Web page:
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Big as they are, carpenter ants are sneaky and rarely seen up close. Unfortunately, you can’t simply ignore these pests and cross your fingers that they’ll eventually go away. Rather, the opposite is true. If given the proper time, space, and materials, these ants can cause a big amount of damage. Indeed, carpenter ants boast the title of some of the largest ants in the United States. Typically they range from 3.4 to 13mm long and are black in color, but sometimes we see red or yellow color variations. Then again, it can be hard to notice these ants at all! Here’s why:


If given enough time, these pests can create extensive damage. But, contrary to popular belief, these ants do not eat wood. Rather, as they create tunnels and space for their nests inside wood, they remove wood as they go. The wood they remove with their strong jaws is called frass and is dropped into piles that are often described as “looking like sawdust.” A long-standing carpenter ant colony can easily weaken your structural foundation by hollowing out building lumber and window frame and sill wood. It has been reported by some insurance companies that carpenter ants do as much structural damage each year as natural disasters. Out in nature, carpenter ants tend to take up residence in stumps and rotting logs. However, when inside, they prefer to create their nests in spaces where the wood has been exposed to high levels of moisture. At times, the nests they construct can house several thousand ants and can consist of an extensive network of galleries and tunnels that go largely unseen.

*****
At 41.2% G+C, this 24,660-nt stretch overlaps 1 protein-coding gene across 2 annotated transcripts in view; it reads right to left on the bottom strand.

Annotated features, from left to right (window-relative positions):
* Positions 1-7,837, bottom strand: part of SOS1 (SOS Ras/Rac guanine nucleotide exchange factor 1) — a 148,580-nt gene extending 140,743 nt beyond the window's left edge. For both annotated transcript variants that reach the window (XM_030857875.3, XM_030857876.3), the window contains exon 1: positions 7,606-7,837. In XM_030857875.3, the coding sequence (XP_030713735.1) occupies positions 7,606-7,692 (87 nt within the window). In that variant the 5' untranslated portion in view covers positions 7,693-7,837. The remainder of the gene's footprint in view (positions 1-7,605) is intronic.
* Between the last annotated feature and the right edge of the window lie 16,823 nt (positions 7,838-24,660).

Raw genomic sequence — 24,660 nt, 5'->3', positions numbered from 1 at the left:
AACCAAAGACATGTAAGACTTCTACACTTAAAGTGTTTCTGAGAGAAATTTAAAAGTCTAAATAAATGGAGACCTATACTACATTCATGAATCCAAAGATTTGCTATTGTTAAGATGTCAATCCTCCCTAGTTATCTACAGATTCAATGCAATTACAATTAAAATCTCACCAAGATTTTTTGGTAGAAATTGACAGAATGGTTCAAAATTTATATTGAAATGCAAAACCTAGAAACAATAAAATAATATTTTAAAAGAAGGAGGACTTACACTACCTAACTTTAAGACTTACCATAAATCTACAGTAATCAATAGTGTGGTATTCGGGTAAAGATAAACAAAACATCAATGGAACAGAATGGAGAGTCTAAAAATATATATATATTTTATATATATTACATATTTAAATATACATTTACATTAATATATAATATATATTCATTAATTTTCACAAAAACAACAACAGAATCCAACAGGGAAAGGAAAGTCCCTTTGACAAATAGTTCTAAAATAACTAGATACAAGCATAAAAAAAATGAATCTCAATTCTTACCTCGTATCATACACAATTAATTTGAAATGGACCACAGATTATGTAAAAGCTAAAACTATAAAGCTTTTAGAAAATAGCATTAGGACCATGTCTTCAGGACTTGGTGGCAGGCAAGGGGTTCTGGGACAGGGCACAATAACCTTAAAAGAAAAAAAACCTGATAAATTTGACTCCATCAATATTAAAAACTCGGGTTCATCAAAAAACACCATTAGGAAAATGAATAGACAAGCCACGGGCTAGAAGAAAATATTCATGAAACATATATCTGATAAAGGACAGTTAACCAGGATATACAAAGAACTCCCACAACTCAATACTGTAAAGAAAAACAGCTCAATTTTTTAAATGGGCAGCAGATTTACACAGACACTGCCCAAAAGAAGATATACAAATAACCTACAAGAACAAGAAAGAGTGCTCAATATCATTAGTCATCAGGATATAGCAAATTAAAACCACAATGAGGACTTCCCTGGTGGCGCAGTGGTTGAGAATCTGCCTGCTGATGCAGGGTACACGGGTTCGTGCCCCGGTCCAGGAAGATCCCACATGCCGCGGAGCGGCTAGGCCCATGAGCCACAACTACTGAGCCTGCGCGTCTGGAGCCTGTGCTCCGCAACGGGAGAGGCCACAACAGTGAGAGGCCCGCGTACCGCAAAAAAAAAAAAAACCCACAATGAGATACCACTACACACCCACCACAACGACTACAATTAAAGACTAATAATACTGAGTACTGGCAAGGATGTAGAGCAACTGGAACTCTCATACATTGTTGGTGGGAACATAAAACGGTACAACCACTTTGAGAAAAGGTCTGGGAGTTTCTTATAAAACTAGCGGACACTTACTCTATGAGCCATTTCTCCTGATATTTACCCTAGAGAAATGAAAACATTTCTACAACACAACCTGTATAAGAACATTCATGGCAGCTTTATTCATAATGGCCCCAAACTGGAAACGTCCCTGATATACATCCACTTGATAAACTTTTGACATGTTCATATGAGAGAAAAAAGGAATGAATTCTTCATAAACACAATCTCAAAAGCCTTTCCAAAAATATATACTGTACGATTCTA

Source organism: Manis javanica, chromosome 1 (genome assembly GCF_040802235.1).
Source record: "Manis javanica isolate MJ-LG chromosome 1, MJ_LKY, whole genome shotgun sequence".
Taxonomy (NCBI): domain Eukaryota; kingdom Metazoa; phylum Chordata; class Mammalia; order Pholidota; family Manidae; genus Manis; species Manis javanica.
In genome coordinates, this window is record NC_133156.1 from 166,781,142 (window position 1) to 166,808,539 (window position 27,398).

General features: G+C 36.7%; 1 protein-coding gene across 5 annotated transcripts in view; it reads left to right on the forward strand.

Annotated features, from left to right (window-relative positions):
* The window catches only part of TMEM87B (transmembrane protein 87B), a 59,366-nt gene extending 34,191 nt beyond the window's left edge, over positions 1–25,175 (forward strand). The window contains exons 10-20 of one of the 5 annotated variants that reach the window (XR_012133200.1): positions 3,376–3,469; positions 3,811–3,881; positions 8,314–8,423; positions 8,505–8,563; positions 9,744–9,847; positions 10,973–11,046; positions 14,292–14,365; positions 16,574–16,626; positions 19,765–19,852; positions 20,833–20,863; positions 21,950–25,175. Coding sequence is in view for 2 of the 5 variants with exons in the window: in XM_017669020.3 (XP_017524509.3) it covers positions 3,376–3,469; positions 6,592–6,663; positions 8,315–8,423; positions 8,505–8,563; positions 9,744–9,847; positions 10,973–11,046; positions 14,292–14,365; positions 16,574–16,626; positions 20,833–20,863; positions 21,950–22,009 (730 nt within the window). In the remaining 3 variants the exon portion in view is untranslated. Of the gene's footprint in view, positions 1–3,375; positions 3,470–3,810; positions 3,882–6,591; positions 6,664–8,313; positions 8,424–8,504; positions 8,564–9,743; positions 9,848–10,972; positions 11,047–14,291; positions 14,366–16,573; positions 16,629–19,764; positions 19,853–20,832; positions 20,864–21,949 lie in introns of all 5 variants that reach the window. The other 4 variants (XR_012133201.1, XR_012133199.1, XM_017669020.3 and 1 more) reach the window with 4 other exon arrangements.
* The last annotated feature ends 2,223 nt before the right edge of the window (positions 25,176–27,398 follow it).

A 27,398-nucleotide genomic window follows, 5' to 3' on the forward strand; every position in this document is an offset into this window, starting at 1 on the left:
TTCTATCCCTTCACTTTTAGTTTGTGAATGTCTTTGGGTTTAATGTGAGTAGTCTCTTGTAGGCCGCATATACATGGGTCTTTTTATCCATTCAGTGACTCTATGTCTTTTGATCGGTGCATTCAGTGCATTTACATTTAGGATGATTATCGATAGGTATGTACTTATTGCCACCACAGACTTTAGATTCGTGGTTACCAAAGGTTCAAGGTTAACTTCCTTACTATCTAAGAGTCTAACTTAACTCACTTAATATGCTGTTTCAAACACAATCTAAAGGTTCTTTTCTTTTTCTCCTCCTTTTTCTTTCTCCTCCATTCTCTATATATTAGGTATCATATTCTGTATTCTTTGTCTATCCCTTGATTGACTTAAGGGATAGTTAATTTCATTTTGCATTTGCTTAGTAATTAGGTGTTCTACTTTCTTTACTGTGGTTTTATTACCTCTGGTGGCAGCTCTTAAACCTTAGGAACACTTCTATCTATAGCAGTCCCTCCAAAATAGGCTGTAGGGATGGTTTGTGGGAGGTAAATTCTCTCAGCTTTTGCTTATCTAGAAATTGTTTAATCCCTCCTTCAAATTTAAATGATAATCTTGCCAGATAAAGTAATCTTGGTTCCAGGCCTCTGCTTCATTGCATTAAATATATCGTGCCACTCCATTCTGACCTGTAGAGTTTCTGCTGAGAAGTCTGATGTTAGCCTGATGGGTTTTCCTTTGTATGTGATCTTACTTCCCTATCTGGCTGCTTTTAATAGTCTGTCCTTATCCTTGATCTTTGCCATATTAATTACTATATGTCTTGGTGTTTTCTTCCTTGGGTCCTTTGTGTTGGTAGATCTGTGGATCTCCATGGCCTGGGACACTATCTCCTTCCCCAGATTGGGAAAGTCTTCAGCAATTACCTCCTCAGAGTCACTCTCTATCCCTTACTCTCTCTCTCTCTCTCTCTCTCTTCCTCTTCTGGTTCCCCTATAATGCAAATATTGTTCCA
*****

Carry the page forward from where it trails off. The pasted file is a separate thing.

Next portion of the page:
What, then, are signs of a carpenter ant infestation in your home? Because of their behavior, the excavation process is typically a dead giveaway of a carpenter ant infestation.  According to University of Minnesota Extension Entomologists Jeffrey Hahn and Stephen Kells, other signs that indicate an active nest is nearby include small piles of coarse sawdust or wood shavings, or consistent indoor sightings of large numbers of worker ants, i.e. 20 or more. Also, large numbers of winged ants indoors is evidence of an indoor nest; carpenter ants swarm from late winter through spring.


Any and all preventative measures ought to be taken to curb the impact these pests can have on your home. The first method of resistance is the elimination of high moisture conditions — replace any and all moisture-damaged or water-logged wood. Second, minimize the carpenter ants’ means of attack. Keep firewood piles far away from your home and trim branches and shrubs that are close to or touching your home. Then, seal off locations for potential entry, such as where utility lines enter your home. Execute these preventative measures and you will reduce the potential for a carpenter ant infestation. Unfortunately, eliminating a carpenter ant colony that has already developed is no easy task—not to mention a frustrating way to spend your Saturday afternoon. If you are unable to locate the nest or are struggling to eliminate the pests, call in an expert like your friends at Plunkett’s Pest Control. Do-it-yourself carpenter ant treatments are not usually effective and may only eradicate carpenter ants that are foraging on your property—not the entire nest. Contact Plunkett’s Pest Control as soon as you spot them to prevent a larger carpenter ant infestation. Don’t let these pests ruin your summer plans! Call us today to request a quote or talk to one of our employees and schedule an appointment.

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